As known, Century established the best tissue manufacturing machine few years back, and probably the best even now. Tell us what is happening at tissue side at Century.
We have got the best tissue making technology from Valmet. Century is making 12.5 gsm virgin grade tissue, which is unique and only we are making. Around 60 percent of what we produce in tissue is exported and rest is consumed domestically.
Tissue business is picking up really fast and the growth is in the range of 10-12 percent. This growth may be attributed mainly to increased hygiene consciousness among masses. We are getting a good premium on whatever we are manufacturing; they all are high quality products. One such product is 12.5 gsm facial tissue; we are also manufacturing high strength tissue which are used in sanitary napkins.
Overall, we are satisfied with the kind of business standing we have in tissue. In fact, we have one month advance orders as of now. Century is utilizing 75-80 percent of its capacity in tissue.
Do you have any plans for undergoing forward integration and start producing finished tissue products yourself under some brand name? Don’t you think we need more awareness when it comes to tissue usages?
Yes, we have put a plant for the purpose. We have got a tissue cutting machine at Bharuch plant. Century is coming very shortly with two branded packages in finished tissue products for ready use. Total investment for this tissue finishing machine project at Bharuch is Rs. 15 crore – equipment cost is Rs. 10 crore and infrastructure cost Rs. 5 crore.
As for awareness, yes, there should be more awareness and India has miles to go in the regard. Tissue is related to wellness and health, its utility is bound to be realized sooner or later. We are taking a step in that direction and we are sure to hit the market with our two high value brands within next 6 months.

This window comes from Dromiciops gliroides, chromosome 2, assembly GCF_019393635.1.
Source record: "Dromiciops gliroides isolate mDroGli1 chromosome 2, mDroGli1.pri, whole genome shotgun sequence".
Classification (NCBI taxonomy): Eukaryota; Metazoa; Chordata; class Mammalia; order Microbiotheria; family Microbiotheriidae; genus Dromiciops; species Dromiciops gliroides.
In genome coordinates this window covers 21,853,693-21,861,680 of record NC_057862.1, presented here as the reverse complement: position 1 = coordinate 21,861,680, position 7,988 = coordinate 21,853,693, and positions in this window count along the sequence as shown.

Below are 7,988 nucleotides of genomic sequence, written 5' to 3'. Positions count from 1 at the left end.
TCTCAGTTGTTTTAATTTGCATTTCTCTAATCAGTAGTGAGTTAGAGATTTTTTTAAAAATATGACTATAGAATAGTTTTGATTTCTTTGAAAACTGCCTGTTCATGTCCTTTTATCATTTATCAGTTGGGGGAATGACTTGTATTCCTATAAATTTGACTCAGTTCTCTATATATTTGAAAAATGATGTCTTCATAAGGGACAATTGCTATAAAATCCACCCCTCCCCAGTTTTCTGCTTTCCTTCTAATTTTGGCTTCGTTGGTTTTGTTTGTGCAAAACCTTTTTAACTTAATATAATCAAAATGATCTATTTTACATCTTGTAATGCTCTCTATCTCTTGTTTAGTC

Any future development?
Right now, I think, our paper (W&P) manufacturing capacity is full. We may look forward to certain expansion in future, or may be an acquisition. The expansion should happen outside the present facility.
Logistics is also one among your concerns; tell us your experiences and how an efficient logistical model is related to overall cost-effectiveness.
Logistics in India has tremendous scope of improvement as it is still traditional in a lot of ways, depending mostly on truck transportation over long distances. This proves to be quite costly to companies involved in long distance businesses. We need to establish a good and accessible network of dry ports and revamp our railway networks for cheap and cost effective movement of goods along length and breadth of the country.
We are doubly hit as a business as we have to both export and import, and that we do through either Nhava Sheva or Mundra ports. Upcoming dry port at Pantnagar and Delhi-Kandla railway corridor will provide significant logistics advantages. Pantnagar dry port is estimated to be operational within one year time.